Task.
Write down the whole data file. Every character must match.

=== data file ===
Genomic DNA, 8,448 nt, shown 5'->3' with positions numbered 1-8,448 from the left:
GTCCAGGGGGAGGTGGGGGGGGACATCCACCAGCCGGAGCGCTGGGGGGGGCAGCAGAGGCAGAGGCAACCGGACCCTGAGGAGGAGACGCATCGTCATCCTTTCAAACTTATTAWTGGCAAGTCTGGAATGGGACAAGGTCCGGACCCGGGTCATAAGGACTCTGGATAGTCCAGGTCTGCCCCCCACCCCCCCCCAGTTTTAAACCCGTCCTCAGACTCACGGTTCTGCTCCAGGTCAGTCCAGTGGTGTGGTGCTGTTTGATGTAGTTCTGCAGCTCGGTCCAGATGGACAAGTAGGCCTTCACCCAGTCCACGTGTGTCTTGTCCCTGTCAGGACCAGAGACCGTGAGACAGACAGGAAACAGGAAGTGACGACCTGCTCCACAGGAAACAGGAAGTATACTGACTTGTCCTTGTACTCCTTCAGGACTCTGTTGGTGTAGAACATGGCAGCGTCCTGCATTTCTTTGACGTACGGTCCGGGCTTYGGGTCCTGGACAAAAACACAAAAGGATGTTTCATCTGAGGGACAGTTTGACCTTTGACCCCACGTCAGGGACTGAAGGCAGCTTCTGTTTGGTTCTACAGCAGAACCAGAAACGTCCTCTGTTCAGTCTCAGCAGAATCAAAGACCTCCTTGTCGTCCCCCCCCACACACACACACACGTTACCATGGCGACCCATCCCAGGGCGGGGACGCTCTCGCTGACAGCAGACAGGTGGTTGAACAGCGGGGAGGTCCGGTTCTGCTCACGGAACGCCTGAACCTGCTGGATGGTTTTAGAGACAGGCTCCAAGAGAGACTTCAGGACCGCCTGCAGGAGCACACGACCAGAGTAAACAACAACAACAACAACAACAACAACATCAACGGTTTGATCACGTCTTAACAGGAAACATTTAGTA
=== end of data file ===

Genomic DNA, 8,448 nt, shown 5'->3' with positions numbered 1-8,448 from the left:
GTCCAGGGGGAGGTGGGGGGGGACATCCACCAGCCGGAGCGCTGGGGGGGGCAGCAGAGGCAGAGGCAACCGGACCCTGAGGAGGAGACGCATCGTCATCCTTTCAAACTTATTAWTGGCAAGTCTGGAATGGGACAAGGTCCGGACCCGGGTCATAAGGACTCTGGATAGTCCAGGTCTGCCCCCCACCCCCCCCCAGTTTTAAACCCGTCCTCAGACTCACGGTTCTGCTCCAGGTCAGTCCAGTGGTGTGGTGCTGTTTGATGTAGTTCTGCAGCTCGGTCCAGATGGACAAGTAGGCCTTCACCCAGTCCACGTGTGTCTTGTCCCTGTCAGGACCAGAGACCGTGAGACAGACAGGAAACAGGAAGTGACGACCTGCTCCACAGGAAACAGGAAGTATACTGACTTGTCCTTGTACTCCTTCAGGACTCTGTTGGTGTAGAACATGGCAGCGTCCTGCATTTCTTTGACGTACGGTCCGGGCTTYGGGTCCTGGACAAAAACACAAAAGGATGTTTCATCTGAGGGACAGTTTGACCTTTGACCCCACGTCAGGGACTGAAGGCAGCTTCTGTTTGGTTCTACAGCAGAACCAGAAACGTCCTCTGTTCAGTCTCAGCAGAATCAAAGACCTCCTTGTCGTCCCCCCCCACACACACACACACGTTACCATGGCGACCCATCCCAGGGCGGGGACGCTCTCGCTGACAGCAGACAGGTGGTTGAACAGCGGGGAGGTCCGGTTCTGCTCACGGAACGCCTGAACCTGCTGGATGGTTTTAGAGACAGGCTCCAAGAGAGACTTCAGGACCGCCTGCAGGAGCACACGACCAGAGTAAACAACAACAACAACAACAACAACAACATCAACGGTTTGATCACGTCTTAACAGGAAACATTTAGTA